Whilst it is still ongoing, company directors, agents and solicitors should take heed from the recent summary judgment in the case of Royal Mail Estates v. Maples Teeside. In this case a contract was exchanged to purchase a property on Kensington High Street for £20million but exchange took place before the purchasing company had been incorporated at Companies House. In essence a sale had been agreed to a non-existent buyer.
Pursuant to s36C(1) of the Companies Act 1985 (now replaced with s51 of the Companies Act 2006) a contract which purports to be made on behalf of a company at a time when the company has not been formed is to be treated as one made with the person purporting to act on behalf of the company subject to any agreement to the contrary.
In this case the contract had been signed by the solicitors acting for the buyer and the seller is suing the solicitors for breach of contract, payment of the deposit and damages giving a total claim of over £5m.
We don’t yet know what the High Court’s overall decision will be but it has rejected the solicitors’ initial application for the case to be dismissed on the basis that a clause in the contract stating it to be “personal to be buyer” meant that S36C(1) of the Companies Act 1985 should not apply.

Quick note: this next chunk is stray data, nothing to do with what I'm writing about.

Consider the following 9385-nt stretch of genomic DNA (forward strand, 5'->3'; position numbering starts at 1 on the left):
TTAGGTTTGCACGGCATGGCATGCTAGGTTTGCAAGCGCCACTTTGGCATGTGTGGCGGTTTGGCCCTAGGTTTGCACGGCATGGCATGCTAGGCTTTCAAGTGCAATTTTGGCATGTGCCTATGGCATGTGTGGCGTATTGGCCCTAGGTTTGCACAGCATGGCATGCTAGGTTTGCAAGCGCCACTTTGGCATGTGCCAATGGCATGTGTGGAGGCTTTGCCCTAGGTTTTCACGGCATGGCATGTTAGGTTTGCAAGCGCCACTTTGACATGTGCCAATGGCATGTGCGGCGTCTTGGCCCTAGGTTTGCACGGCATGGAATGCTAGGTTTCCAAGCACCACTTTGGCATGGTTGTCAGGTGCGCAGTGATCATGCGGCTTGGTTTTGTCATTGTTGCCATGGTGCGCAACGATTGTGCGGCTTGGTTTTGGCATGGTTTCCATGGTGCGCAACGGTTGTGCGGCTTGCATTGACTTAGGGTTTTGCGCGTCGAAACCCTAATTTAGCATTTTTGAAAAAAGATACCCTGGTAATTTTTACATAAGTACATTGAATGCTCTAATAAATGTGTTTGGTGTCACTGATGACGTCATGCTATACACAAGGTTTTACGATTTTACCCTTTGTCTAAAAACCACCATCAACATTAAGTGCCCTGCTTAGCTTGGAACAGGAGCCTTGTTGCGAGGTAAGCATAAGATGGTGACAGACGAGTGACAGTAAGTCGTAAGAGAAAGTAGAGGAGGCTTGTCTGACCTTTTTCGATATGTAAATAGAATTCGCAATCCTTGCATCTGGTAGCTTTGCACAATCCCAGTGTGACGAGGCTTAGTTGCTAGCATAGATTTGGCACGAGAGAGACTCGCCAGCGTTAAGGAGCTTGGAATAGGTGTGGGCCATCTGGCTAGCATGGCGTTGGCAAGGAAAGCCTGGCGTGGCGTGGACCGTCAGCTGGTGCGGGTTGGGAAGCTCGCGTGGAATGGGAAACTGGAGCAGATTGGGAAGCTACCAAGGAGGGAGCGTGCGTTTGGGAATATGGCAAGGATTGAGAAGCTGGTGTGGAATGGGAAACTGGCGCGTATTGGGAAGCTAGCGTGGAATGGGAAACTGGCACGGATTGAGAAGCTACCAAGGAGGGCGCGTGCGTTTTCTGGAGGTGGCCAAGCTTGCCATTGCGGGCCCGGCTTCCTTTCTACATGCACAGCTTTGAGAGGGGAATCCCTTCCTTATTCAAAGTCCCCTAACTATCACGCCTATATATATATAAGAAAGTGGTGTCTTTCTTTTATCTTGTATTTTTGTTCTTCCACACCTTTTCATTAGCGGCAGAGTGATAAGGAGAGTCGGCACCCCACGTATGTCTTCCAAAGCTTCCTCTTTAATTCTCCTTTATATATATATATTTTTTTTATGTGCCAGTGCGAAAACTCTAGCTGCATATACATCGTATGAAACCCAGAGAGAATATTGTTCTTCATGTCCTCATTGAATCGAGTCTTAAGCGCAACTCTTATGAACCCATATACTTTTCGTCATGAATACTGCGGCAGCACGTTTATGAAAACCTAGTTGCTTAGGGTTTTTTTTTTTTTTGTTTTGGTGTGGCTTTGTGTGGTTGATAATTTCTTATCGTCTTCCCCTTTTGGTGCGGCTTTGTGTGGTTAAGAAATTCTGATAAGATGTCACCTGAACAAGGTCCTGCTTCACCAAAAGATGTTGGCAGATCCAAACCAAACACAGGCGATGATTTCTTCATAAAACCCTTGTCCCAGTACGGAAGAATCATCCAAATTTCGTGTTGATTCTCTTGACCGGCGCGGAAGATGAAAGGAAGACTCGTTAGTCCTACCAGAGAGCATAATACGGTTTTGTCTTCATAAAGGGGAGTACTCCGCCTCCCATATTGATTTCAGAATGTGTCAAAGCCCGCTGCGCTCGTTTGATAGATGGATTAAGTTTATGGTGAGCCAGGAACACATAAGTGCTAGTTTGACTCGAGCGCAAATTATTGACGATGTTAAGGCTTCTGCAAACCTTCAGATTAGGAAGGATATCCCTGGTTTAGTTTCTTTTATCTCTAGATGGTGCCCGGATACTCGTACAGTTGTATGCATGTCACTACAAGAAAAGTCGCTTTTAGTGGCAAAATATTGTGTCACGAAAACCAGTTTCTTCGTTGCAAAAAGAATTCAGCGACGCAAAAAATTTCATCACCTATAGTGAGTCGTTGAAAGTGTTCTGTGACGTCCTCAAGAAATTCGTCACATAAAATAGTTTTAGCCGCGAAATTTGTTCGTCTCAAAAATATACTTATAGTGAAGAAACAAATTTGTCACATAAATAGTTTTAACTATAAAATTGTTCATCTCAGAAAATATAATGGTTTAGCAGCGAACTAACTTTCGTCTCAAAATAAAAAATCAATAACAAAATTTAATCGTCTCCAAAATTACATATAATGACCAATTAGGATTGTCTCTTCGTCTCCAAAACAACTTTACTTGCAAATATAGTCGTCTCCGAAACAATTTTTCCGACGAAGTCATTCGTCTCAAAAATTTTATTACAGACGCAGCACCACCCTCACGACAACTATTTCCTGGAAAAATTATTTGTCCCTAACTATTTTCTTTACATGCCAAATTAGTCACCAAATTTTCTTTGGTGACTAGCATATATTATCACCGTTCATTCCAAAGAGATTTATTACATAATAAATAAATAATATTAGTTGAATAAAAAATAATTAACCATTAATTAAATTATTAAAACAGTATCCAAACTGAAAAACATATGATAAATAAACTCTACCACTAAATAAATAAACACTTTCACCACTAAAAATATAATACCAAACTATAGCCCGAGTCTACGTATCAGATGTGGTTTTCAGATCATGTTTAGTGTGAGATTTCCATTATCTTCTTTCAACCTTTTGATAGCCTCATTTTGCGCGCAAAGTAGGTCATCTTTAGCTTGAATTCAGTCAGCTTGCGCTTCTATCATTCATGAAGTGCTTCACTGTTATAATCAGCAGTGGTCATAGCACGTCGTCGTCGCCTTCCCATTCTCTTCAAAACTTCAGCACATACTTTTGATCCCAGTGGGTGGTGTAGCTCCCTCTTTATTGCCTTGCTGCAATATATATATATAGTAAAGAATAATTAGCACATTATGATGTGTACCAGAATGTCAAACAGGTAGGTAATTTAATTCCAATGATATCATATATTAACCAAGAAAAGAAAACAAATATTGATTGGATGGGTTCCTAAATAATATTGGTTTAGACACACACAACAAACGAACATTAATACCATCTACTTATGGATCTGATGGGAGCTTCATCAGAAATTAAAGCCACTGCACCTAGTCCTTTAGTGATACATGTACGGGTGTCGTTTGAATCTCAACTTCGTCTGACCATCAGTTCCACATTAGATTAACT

With more and more SPVs being formed to purchase land interests ,those who are intending to be directors of the newly formed company as well as the professional advisors involved should take great care to ensure that the company has been properly incorporated before signing any paperwork on its behalf…. failure to do so could result in potentially devastating personal liability.
Section 36C(1) provides: 'A contract which purports to be made by or on behalf of a company at a time when the company has not been formed has effect, subject to any agreement to the contrary, as one made with the person purporting to act for the company or as agent for it, and he is personally liable on the contract accordingly.